Ansley Beutler: Yeah. So if you’re taking a $12,000 salary and you make couple $100,000, you would be very much speeding. You would be going 100 miles an hour. That would be very bold of you. So the IRS, unfortunately, they’ve given us a little bit of a weak term to go with when it comes to defining what the salary should be, they have said it needs to be reasonable. So they are going to leave that up to your judgment. To me and what a lot of other accountants will view as reasonable is going to be around $40,000.

Ansley Beutler: I have seen some as low as $30,000. This is also going to factor into where you live, cost of living. $30,000 in New York, maybe if you live in a high-rise in New York, the IRS may say, if you are audited, may say, “Hey, that’s not a reasonable salary. We know that you can’t live off of that.” So that’s why I like to say, if you’re anywhere between 50 and $60,000 that you’re making out of your business, you probably want to look into it because you may live in a low cost of living area and maybe you can say, “Hey, $30,000 is going to be a salary and the other 20, 30 is going to distributions or other, reinvesting in your business or what have you.” So I wouldn’t really dip past $40,000, you may be able to go down to 30.

Bjork Ostrom: Is there something to be said about, as the income in the business goes up, your salary should as well? If you’re making 500,000, could you still pay yourself a salary of 50,000 or would it depend on what the actual function of the job is? Should you look at it like as, “Hey, if I had to replace somebody else, what would they cost?” Or is it okay in your opinion to stay at that price point indefinitely. You make a million dollars, could you still pay yourself a salary of 50,000?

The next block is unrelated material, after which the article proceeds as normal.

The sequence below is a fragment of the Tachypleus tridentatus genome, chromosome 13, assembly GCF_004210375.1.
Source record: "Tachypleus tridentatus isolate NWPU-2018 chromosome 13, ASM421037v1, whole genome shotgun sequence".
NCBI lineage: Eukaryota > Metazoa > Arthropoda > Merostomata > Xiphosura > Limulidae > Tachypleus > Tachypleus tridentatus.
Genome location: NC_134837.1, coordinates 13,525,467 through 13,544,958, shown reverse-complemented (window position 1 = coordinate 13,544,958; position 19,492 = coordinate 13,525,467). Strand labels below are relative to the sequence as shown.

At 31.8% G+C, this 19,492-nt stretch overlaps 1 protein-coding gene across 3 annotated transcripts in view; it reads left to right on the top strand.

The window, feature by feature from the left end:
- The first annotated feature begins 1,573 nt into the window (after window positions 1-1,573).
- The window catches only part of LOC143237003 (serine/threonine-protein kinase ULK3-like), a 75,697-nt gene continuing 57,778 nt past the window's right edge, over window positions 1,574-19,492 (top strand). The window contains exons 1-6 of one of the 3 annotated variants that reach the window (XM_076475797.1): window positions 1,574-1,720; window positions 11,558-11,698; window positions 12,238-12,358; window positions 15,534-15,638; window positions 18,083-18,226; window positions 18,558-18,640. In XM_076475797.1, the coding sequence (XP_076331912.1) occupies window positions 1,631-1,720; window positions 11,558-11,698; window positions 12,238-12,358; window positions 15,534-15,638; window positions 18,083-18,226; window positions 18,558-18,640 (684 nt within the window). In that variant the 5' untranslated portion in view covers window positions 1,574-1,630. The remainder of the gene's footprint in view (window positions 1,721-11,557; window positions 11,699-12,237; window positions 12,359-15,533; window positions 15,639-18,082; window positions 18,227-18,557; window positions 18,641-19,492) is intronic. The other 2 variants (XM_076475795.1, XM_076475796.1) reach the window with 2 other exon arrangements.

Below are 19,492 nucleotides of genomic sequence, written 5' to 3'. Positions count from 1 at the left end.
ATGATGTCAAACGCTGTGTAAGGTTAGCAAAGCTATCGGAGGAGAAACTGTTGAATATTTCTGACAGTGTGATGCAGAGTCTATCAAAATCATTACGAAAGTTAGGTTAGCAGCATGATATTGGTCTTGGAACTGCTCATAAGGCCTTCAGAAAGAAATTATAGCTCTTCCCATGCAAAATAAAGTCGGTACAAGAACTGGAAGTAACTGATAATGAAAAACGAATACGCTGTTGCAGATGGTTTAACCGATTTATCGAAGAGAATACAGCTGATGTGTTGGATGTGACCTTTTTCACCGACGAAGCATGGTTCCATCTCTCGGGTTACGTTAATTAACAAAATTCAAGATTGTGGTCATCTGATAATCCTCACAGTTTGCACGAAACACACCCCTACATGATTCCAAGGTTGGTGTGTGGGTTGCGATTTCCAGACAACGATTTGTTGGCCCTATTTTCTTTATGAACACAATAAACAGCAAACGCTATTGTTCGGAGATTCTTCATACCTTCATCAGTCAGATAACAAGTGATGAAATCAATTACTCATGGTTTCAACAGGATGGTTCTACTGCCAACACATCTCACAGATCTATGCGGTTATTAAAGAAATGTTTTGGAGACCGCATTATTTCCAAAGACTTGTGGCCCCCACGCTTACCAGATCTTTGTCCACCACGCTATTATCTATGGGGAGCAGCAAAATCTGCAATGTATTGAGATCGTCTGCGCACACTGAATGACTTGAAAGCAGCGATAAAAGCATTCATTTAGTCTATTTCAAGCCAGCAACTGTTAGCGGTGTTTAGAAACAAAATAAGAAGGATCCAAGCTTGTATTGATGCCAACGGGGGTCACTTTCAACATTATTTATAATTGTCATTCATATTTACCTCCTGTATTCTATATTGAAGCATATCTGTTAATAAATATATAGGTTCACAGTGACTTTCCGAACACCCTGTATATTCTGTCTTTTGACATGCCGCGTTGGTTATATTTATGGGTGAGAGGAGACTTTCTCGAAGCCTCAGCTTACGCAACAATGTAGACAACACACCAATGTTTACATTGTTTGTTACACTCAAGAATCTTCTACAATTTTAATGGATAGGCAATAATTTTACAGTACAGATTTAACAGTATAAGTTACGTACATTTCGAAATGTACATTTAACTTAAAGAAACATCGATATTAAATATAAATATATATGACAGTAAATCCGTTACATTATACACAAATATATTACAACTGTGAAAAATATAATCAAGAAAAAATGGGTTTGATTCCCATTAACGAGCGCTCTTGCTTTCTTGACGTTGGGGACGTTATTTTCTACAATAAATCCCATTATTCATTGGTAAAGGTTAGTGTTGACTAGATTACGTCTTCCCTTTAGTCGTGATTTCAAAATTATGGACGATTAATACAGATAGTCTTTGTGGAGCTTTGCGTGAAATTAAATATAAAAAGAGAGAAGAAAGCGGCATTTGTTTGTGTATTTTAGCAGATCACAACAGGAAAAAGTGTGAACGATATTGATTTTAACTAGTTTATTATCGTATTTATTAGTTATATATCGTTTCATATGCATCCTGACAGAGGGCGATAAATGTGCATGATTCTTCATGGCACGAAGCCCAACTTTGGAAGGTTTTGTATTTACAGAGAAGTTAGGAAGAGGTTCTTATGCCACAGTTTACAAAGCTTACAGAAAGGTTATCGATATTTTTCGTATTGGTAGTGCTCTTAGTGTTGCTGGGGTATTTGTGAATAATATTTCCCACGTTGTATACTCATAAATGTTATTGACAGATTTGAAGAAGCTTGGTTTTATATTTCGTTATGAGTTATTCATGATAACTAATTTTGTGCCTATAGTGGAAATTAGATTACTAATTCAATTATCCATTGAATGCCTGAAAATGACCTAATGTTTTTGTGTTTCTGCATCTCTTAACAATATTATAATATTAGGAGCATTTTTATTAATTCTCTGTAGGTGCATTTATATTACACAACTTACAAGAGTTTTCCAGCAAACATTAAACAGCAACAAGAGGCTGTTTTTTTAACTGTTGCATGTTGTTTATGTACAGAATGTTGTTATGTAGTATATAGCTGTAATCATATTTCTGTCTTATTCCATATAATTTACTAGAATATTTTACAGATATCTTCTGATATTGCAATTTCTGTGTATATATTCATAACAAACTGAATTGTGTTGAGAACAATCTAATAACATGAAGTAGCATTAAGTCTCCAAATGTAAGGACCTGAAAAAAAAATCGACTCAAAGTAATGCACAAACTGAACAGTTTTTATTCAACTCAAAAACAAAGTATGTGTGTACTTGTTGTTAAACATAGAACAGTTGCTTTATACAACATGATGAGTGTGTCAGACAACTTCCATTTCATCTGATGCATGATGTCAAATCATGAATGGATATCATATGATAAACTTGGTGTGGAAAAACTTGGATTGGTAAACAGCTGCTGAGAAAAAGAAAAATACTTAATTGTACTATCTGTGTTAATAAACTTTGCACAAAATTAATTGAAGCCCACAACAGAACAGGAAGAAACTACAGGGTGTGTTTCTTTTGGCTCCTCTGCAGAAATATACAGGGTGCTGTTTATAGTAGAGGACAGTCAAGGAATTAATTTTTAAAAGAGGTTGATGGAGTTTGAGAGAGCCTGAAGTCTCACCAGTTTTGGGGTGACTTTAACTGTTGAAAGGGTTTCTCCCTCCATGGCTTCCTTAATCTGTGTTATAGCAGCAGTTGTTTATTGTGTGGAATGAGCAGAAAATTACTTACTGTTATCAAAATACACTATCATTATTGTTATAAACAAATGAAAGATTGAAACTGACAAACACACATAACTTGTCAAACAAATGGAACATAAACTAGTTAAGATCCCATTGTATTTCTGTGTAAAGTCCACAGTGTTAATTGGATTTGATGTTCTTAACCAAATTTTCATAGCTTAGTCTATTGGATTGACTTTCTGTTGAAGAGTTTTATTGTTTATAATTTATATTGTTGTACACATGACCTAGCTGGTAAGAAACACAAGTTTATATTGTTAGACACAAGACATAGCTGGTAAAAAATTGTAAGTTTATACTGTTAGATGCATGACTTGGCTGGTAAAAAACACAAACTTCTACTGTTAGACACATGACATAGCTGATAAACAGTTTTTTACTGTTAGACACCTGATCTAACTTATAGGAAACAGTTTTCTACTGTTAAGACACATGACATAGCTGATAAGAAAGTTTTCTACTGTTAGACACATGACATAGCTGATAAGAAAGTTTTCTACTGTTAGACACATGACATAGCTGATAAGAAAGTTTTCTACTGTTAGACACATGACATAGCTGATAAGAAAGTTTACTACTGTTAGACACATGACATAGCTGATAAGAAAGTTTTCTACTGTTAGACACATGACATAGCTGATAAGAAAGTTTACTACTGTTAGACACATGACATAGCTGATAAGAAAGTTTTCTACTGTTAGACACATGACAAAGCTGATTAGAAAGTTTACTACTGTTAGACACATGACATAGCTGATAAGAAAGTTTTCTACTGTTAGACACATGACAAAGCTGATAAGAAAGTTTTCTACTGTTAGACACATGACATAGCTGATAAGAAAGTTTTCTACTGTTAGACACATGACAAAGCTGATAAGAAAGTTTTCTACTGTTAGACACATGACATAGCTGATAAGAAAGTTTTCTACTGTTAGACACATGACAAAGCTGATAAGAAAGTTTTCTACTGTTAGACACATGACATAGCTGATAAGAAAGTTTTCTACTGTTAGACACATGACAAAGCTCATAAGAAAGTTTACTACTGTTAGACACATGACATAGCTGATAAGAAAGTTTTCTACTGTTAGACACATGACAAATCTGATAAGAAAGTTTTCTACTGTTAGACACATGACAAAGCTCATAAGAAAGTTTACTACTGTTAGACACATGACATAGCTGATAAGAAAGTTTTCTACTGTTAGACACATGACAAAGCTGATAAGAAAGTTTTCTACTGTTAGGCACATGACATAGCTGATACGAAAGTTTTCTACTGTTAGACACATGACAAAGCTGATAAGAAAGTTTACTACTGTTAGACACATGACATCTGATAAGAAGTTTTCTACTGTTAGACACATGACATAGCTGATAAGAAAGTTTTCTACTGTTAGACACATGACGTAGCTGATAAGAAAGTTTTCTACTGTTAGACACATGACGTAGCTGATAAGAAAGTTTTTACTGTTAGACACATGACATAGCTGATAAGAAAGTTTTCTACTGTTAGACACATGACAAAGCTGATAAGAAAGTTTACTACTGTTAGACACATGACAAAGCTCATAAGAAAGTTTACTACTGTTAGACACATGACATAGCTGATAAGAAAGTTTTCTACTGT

Ansley Beutler: Yes. I personally would keep it. I would say, “Your business income can be as high as it can go.” And you can still have a salary of, I mean, maybe if you’re at that $30,000 mark, maybe you bump it up and say, “Hey, it’s going to be more like $50,000.”

Bjork Ostrom: Sure.

Ansley Beutler: But the more money you make, your salary doesn’t necessarily need to go up either. And the best case scenario I can give is with a lot of these bigger corporations, a lot of those C-suite people, they don’t make a million dollars in a salary. They’ll make more like 200,000 and then they’ve got all those stock options,

Bjork Ostrom: Stock options and-

Ansley Beutler: … and all that other stuff going on. But their salary is not going to be a million dollars.